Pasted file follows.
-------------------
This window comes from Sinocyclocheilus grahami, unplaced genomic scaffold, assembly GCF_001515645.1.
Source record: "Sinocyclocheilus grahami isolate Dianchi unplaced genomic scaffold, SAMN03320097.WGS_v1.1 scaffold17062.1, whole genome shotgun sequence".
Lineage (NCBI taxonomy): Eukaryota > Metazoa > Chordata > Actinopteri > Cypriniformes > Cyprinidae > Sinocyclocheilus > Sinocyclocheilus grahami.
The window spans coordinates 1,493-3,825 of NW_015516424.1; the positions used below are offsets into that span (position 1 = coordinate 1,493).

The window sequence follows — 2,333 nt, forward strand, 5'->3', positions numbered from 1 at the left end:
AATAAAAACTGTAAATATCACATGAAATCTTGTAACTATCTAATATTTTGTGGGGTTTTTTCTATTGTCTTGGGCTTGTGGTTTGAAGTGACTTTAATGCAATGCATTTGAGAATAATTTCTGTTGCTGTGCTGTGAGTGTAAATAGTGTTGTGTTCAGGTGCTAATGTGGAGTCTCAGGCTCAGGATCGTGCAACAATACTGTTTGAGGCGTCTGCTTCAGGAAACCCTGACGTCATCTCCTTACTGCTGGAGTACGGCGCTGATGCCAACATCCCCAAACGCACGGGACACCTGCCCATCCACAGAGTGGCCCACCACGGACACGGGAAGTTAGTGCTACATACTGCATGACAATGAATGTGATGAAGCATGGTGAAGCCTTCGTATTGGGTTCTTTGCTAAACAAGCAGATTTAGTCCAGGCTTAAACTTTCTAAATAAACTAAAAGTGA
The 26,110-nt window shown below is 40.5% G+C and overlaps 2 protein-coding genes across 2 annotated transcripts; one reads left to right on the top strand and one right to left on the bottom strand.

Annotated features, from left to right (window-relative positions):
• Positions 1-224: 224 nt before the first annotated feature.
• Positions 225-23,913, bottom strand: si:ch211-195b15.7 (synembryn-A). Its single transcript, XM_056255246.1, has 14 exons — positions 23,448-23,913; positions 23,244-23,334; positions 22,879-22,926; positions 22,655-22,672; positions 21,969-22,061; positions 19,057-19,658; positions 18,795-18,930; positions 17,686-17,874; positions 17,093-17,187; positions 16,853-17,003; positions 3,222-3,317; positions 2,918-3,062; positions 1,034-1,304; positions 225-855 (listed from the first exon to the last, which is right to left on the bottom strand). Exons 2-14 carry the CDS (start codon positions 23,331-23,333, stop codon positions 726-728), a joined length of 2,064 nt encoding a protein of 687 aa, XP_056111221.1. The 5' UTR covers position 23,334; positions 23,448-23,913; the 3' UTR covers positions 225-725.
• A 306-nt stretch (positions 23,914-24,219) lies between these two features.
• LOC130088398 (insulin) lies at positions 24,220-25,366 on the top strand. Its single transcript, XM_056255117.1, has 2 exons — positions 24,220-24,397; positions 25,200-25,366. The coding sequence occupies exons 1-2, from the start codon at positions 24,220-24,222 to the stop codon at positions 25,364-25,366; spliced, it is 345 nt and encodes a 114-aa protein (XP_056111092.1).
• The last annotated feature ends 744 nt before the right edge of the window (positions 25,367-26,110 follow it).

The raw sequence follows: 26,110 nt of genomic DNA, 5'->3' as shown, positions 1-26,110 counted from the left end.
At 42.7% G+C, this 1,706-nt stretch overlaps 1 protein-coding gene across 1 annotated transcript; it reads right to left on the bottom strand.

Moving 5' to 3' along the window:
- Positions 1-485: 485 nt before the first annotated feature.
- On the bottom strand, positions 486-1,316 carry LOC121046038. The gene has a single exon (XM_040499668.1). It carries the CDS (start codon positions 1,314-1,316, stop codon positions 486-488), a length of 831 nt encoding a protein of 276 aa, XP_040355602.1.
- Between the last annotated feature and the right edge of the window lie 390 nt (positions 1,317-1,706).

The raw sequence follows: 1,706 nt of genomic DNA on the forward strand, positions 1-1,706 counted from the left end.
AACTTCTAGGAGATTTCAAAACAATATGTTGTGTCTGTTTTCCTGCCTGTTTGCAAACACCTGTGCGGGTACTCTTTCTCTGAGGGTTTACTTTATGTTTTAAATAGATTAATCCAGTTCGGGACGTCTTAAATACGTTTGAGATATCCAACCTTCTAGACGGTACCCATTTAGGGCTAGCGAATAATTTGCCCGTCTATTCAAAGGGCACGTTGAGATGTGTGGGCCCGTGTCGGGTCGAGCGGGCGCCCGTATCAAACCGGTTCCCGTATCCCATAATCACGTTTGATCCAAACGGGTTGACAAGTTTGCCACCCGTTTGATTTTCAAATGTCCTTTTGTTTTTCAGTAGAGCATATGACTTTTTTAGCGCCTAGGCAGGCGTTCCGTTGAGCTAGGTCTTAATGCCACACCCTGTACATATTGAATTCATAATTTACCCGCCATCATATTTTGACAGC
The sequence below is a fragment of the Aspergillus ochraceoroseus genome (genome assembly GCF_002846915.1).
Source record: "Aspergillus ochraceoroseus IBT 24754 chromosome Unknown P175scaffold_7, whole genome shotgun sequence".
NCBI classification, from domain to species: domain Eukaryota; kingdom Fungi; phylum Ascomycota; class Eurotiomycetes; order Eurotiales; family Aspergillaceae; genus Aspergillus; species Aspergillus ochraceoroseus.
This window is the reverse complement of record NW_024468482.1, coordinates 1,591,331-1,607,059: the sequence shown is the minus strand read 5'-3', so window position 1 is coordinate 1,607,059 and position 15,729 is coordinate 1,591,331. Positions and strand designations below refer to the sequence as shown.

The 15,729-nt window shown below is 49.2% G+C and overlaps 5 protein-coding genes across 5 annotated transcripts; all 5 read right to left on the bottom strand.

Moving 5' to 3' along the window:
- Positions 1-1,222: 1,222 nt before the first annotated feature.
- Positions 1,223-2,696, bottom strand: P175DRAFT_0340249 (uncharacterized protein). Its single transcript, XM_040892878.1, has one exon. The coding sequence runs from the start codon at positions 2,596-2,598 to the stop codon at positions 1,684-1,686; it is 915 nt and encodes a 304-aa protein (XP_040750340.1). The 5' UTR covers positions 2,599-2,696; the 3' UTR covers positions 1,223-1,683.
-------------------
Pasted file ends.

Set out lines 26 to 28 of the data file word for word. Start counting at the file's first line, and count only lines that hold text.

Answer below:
The 15,729-nt window shown below is 49.2% G+C and overlaps 5 protein-coding genes across 5 annotated transcripts; all 5 read right to left on the bottom strand.

Moving 5' to 3' along the window:
- Positions 1-1,222: 1,222 nt before the first annotated feature.